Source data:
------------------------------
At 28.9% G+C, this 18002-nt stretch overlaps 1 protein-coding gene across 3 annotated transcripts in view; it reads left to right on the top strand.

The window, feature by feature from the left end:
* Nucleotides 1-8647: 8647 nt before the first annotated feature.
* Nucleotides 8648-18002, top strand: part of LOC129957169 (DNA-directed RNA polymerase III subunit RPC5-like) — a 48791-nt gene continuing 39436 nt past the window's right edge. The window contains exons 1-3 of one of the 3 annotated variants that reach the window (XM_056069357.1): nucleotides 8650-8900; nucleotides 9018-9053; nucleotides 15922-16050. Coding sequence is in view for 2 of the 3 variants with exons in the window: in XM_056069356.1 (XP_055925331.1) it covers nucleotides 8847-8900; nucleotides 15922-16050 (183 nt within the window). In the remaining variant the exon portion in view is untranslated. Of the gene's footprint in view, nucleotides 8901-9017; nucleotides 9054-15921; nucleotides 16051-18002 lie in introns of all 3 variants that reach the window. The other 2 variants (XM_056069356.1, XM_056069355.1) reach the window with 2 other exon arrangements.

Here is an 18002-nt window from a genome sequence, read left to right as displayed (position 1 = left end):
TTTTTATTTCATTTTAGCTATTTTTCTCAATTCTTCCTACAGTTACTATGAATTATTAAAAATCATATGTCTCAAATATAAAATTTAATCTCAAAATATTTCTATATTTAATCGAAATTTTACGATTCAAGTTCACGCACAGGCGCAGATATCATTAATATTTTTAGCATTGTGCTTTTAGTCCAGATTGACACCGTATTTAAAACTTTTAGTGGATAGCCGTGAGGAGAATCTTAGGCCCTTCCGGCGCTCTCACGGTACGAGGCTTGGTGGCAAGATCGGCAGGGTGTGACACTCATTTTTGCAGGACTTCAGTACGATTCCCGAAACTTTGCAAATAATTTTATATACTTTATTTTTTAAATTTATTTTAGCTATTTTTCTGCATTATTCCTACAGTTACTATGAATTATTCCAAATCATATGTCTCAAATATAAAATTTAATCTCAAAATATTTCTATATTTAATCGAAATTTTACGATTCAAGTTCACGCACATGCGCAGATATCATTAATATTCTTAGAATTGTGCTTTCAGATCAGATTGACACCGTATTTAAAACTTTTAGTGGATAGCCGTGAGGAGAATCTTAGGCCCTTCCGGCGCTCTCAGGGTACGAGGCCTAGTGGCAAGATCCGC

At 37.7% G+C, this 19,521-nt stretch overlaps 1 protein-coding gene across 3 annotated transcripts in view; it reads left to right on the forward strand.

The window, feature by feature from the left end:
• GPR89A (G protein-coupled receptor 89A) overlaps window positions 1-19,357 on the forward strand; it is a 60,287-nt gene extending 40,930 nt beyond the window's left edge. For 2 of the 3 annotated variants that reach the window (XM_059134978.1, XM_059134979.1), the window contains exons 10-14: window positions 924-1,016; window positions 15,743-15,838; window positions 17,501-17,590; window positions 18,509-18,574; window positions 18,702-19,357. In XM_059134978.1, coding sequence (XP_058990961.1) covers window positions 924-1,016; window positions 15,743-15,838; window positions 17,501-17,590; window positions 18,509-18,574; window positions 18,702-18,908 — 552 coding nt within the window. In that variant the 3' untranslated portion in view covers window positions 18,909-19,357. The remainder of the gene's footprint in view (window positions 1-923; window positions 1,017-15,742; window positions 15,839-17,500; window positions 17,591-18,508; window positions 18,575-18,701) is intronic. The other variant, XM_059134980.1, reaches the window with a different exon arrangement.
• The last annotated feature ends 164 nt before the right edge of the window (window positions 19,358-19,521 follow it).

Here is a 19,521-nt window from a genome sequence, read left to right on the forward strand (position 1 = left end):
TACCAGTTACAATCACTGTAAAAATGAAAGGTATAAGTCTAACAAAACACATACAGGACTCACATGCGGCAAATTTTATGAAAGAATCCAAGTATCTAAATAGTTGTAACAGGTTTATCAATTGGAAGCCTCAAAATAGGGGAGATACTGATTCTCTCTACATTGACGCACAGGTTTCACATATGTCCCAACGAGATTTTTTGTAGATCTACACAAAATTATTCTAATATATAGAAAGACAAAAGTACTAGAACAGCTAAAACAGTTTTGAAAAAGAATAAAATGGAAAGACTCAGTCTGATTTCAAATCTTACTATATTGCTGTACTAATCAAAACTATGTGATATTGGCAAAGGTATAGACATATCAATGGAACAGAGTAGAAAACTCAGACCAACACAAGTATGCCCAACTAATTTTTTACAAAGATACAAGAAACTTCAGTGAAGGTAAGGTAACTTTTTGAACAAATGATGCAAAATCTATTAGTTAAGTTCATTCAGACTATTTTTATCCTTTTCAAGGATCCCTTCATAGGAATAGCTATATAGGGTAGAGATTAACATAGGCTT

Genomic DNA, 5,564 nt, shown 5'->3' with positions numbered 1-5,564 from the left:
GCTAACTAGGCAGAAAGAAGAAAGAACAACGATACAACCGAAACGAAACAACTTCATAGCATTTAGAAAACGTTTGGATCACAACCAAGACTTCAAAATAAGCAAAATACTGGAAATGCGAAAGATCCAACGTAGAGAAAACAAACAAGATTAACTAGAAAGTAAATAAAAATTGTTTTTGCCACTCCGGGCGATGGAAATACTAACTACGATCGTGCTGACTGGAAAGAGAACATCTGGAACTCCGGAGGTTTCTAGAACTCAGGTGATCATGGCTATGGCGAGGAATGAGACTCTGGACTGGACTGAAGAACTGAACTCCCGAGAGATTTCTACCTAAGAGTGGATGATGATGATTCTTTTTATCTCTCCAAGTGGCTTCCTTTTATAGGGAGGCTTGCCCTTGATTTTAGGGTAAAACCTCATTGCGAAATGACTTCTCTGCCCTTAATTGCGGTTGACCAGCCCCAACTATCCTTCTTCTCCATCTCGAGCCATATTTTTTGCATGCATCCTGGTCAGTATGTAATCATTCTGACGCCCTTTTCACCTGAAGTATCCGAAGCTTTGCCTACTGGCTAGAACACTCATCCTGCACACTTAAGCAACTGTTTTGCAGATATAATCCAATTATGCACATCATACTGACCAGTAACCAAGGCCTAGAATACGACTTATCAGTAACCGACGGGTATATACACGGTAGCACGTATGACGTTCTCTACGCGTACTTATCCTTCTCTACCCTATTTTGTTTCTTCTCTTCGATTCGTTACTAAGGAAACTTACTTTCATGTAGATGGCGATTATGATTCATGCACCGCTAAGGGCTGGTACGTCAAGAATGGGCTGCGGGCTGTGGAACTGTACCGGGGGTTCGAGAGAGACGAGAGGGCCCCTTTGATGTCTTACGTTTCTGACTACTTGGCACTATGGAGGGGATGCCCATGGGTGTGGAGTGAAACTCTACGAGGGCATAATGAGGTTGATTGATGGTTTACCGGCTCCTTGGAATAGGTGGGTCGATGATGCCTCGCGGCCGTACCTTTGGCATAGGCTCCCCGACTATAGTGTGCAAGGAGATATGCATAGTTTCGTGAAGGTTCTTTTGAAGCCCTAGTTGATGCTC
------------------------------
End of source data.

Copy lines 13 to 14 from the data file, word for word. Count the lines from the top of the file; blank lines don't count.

Genomic DNA, 5,564 nt, shown 5'->3' with positions numbered 1-5,564 from the left:
GCTAACTAGGCAGAAAGAAGAAAGAACAACGATACAACCGAAACGAAACAACTTCATAGCATTTAGAAAACGTTTGGATCACAACCAAGACTTCAAAATAAGCAAAATACTGGAAATGCGAAAGATCCAACGTAGAGAAAACAAACAAGATTAACTAGAAAGTAAATAAAAATTGTTTTTGCCACTCCGGGCGATGGAAATACTAACTACGATCGTGCTGACTGGAAAGAGAACATCTGGAACTCCGGAGGTTTCTAGAACTCAGGTGATCATGGCTATGGCGAGGAATGAGACTCTGGACTGGACTGAAGAACTGAACTCCCGAGAGATTTCTACCTAAGAGTGGATGATGATGATTCTTTTTATCTCTCCAAGTGGCTTCCTTTTATAGGGAGGCTTGCCCTTGATTTTAGGGTAAAACCTCATTGCGAAATGACTTCTCTGCCCTTAATTGCGGTTGACCAGCCCCAACTATCCTTCTTCTCCATCTCGAGCCATATTTTTTGCATGCATCCTGGTCAGTATGTAATCATTCTGACGCCCTTTTCACCTGAAGTATCCGAAGCTTTGCCTACTGGCTAGAACACTCATCCTGCACACTTAAGCAACTGTTTTGCAGATATAATCCAATTATGCACATCATACTGACCAGTAACCAAGGCCTAGAATACGACTTATCAGTAACCGACGGGTATATACACGGTAGCACGTATGACGTTCTCTACGCGTACTTATCCTTCTCTACCCTATTTTGTTTCTTCTCTTCGATTCGTTACTAAGGAAACTTACTTTCATGTAGATGGCGATTATGATTCATGCACCGCTAAGGGCTGGTACGTCAAGAATGGGCTGCGGGCTGTGGAACTGTACCGGGGGTTCGAGAGAGACGAGAGGGCCCCTTTGATGTCTTACGTTTCTGACTACTTGGCACTATGGAGGGGATGCCCATGGGTGTGGAGTGAAACTCTACGAGGGCATAATGAGGTTGATTGATGGTTTACCGGCTCCTTGGAATAGGTGGGTCGATGATGCCTCGCGGCCGTACCTTTGGCATAGGCTCCCCGACTATAGTGTGCAAGGAGATATGCATAGTTTCGTGAAGGTTCTTTTGAAGCCCTAGTTGATGCTC